Many methods for automated software test generation, including some that explicitly use machine learning (and some that use ML more broadly conceived) derive new tests from existing tests (often referred to as seeds). Often, the seed tests from which new tests are derived are manually constructed, or at least simpler than the tests that are produced as the final outputs of such test generators. We propose annotation of generated tests with a provenance (trail) showing how individual generated tests of interest (especially failing tests) derive from seed tests, and how the population of generated tests relates to the original seed tests. In some cases, post-processing of generated tests can invalidate provenance information, in which case we also propose a method for attempting to construct "pseudo-provenance" describing how the tests could have been (partly) generated from seeds.
Demand is growing for more accountability in the technological systems that increasingly occupy our world. However, the complexity of many of these systems - often systems of systems - poses accountability challenges. This is because the details and nature of the data flows that interconnect and drive systems, which often occur across technical and organisational boundaries, tend to be opaque. This paper argues that data provenance methods show much promise as a technical means for increasing the transparency of these interconnected systems. Given concerns with the ever-increasing levels of automated and algorithmic decision-making, we make the case for decision provenance. This involves exposing the 'decision pipeline' by tracking the chain of inputs to, and flow-on effects from, the decisions and actions taken within these systems. This paper proposes decision provenance as a means to assist in raising levels of accountability, discusses relevant legal conceptions, and indicates some practical considerations for moving forward.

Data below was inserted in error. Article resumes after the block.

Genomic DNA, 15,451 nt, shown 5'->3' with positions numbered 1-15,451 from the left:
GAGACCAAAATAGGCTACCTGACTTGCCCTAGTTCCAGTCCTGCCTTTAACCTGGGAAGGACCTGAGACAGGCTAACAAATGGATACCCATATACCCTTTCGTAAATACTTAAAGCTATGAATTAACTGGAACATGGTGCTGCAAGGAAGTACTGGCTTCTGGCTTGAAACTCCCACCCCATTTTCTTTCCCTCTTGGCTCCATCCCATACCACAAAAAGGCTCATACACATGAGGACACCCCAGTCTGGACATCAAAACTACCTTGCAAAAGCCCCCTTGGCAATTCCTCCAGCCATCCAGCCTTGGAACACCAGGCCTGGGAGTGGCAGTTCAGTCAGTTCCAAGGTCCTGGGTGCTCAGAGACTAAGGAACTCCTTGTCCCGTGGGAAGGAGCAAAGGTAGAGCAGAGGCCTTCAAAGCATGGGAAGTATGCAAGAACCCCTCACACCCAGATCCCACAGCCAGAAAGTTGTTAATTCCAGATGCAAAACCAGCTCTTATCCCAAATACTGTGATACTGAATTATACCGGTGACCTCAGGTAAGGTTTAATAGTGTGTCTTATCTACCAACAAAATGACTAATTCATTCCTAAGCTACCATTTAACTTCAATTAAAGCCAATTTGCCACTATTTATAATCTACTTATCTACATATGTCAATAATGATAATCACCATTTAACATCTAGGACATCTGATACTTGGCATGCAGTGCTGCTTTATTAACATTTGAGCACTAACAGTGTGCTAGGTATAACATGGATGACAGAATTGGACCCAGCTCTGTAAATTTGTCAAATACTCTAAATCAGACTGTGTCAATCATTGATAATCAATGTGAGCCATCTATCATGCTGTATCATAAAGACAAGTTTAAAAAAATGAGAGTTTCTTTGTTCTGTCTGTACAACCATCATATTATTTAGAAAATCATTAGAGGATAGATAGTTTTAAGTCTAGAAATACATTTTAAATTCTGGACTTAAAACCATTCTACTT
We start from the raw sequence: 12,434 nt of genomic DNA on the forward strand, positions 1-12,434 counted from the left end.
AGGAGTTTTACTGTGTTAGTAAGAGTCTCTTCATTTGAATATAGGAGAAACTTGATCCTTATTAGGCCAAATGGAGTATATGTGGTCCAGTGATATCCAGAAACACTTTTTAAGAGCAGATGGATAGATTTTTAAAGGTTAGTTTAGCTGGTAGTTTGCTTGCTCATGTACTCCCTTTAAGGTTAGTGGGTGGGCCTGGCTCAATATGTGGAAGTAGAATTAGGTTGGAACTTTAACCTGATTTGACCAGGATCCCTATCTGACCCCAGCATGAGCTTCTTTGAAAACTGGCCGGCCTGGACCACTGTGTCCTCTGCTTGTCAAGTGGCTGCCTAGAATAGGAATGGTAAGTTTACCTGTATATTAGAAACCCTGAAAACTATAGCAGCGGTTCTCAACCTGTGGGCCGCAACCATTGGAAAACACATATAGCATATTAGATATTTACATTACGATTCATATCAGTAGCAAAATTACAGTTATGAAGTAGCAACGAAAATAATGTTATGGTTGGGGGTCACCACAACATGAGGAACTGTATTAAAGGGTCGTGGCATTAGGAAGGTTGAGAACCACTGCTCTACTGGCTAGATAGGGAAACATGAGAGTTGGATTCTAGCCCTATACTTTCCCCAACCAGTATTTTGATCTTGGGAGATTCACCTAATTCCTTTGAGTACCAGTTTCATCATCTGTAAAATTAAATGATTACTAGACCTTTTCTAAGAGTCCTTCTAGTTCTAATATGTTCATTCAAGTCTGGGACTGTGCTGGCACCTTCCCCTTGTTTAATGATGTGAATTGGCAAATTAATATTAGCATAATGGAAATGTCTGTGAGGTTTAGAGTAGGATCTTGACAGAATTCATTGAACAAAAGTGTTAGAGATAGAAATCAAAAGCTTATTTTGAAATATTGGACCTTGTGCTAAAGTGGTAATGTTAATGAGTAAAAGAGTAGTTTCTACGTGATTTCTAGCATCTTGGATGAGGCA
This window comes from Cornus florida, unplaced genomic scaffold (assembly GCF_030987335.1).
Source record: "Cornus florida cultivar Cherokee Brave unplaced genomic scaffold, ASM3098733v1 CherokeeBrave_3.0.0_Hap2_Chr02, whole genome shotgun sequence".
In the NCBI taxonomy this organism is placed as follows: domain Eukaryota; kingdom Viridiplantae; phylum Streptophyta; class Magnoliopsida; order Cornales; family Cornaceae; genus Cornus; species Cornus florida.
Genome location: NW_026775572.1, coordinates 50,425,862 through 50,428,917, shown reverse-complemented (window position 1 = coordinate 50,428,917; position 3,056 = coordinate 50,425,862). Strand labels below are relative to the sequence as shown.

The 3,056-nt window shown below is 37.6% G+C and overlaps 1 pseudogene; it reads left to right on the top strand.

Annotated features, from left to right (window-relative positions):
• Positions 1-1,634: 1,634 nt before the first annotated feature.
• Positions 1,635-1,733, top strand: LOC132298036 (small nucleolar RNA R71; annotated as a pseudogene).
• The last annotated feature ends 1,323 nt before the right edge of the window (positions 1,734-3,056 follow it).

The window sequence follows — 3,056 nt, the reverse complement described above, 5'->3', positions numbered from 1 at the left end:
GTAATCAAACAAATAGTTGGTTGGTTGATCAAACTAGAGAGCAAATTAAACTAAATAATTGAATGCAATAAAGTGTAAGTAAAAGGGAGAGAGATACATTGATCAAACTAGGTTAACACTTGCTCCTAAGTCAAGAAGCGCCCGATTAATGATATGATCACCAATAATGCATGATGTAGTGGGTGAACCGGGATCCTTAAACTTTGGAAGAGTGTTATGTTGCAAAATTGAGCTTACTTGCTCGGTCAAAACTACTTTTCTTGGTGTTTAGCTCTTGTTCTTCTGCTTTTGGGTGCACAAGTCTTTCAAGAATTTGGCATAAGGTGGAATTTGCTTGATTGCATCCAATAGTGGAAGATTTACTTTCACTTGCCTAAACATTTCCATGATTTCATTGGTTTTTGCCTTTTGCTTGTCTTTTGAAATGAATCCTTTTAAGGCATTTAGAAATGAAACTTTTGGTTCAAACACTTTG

Research in AI within the Computer Science Department at the University of California, Los Angeles is loosely composed of three interacting and cooperating groups: (1) the Artificial Intelligence Laboratory, at 3677 Boelter Hall, which is concerned mainly with natural language processing and cognitive modelling, (2) the Cognitive Systems Laboratory, at 4731 Boelter Hall, which studies the nature of search, logic programming, heuristics, and formal methods, and (3) the Robotics and Vision Laboratory, at 3532 Boelter Hall, where research concentrates on robot control in manufacturing, pattern recognition, and expert systems for real-time processing.